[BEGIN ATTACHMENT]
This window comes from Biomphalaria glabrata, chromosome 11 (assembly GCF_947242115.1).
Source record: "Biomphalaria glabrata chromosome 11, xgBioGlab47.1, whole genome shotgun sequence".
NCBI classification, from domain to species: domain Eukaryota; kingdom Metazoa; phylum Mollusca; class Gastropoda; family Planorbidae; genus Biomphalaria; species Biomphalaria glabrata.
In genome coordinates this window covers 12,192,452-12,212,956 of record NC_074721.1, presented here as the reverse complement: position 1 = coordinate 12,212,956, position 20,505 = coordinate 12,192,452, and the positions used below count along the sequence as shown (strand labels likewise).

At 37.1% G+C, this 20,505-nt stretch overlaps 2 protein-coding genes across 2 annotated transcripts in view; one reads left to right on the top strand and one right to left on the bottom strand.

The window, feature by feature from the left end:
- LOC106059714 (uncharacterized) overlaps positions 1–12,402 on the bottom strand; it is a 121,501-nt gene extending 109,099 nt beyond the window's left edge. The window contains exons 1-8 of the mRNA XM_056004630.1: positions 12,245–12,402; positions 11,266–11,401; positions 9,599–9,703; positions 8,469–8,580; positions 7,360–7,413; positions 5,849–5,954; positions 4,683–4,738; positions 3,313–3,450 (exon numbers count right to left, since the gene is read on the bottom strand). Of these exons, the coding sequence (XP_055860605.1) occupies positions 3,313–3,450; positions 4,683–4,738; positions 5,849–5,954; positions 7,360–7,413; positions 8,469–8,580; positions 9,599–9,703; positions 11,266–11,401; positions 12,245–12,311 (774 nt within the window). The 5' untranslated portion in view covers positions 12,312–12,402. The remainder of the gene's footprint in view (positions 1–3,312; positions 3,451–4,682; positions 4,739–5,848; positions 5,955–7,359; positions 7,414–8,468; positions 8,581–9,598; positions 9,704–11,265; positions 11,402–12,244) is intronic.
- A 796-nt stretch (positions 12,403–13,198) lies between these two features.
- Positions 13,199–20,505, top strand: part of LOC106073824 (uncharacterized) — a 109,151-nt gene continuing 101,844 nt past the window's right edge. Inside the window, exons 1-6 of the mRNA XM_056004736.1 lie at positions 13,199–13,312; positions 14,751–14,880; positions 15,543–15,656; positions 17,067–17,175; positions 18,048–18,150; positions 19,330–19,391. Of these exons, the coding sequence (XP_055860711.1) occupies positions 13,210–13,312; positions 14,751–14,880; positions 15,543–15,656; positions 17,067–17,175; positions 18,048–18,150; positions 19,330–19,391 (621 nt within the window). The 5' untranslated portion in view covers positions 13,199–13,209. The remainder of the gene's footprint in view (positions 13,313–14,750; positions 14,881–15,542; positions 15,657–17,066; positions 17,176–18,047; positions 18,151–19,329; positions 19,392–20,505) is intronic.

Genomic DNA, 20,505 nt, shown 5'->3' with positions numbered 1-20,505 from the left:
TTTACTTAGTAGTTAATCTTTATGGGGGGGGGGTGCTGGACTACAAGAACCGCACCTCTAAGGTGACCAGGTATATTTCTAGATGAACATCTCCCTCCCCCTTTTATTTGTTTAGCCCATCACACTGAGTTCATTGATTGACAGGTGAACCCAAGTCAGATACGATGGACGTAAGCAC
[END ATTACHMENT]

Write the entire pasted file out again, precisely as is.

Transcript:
This window comes from Biomphalaria glabrata, chromosome 11 (assembly GCF_947242115.1).
Source record: "Biomphalaria glabrata chromosome 11, xgBioGlab47.1, whole genome shotgun sequence".
NCBI classification, from domain to species: domain Eukaryota; kingdom Metazoa; phylum Mollusca; class Gastropoda; family Planorbidae; genus Biomphalaria; species Biomphalaria glabrata.
In genome coordinates this window covers 12,192,452-12,212,956 of record NC_074721.1, presented here as the reverse complement: position 1 = coordinate 12,212,956, position 20,505 = coordinate 12,192,452, and the positions used below count along the sequence as shown (strand labels likewise).

At 37.1% G+C, this 20,505-nt stretch overlaps 2 protein-coding genes across 2 annotated transcripts in view; one reads left to right on the top strand and one right to left on the bottom strand.

The window, feature by feature from the left end:
- LOC106059714 (uncharacterized) overlaps positions 1–12,402 on the bottom strand; it is a 121,501-nt gene extending 109,099 nt beyond the window's left edge. The window contains exons 1-8 of the mRNA XM_056004630.1: positions 12,245–12,402; positions 11,266–11,401; positions 9,599–9,703; positions 8,469–8,580; positions 7,360–7,413; positions 5,849–5,954; positions 4,683–4,738; positions 3,313–3,450 (exon numbers count right to left, since the gene is read on the bottom strand). Of these exons, the coding sequence (XP_055860605.1) occupies positions 3,313–3,450; positions 4,683–4,738; positions 5,849–5,954; positions 7,360–7,413; positions 8,469–8,580; positions 9,599–9,703; positions 11,266–11,401; positions 12,245–12,311 (774 nt within the window). The 5' untranslated portion in view covers positions 12,312–12,402. The remainder of the gene's footprint in view (positions 1–3,312; positions 3,451–4,682; positions 4,739–5,848; positions 5,955–7,359; positions 7,414–8,468; positions 8,581–9,598; positions 9,704–11,265; positions 11,402–12,244) is intronic.
- A 796-nt stretch (positions 12,403–13,198) lies between these two features.
- Positions 13,199–20,505, top strand: part of LOC106073824 (uncharacterized) — a 109,151-nt gene continuing 101,844 nt past the window's right edge. Inside the window, exons 1-6 of the mRNA XM_056004736.1 lie at positions 13,199–13,312; positions 14,751–14,880; positions 15,543–15,656; positions 17,067–17,175; positions 18,048–18,150; positions 19,330–19,391. Of these exons, the coding sequence (XP_055860711.1) occupies positions 13,210–13,312; positions 14,751–14,880; positions 15,543–15,656; positions 17,067–17,175; positions 18,048–18,150; positions 19,330–19,391 (621 nt within the window). The 5' untranslated portion in view covers positions 13,199–13,209. The remainder of the gene's footprint in view (positions 13,313–14,750; positions 14,881–15,542; positions 15,657–17,066; positions 17,176–18,047; positions 18,151–19,329; positions 19,392–20,505) is intronic.

Genomic DNA, 20,505 nt, shown 5'->3' with positions numbered 1-20,505 from the left:
TTTACTTAGTAGTTAATCTTTATGGGGGGGGGGTGCTGGACTACAAGAACCGCACCTCTAAGGTGACCAGGTATATTTCTAGATGAACATCTCCCTCCCCCTTTTATTTGTTTAGCCCATCACACTGAGTTCATTGATTGACAGGTGAACCCAAGTCAGATACGATGGACGTAAGCAC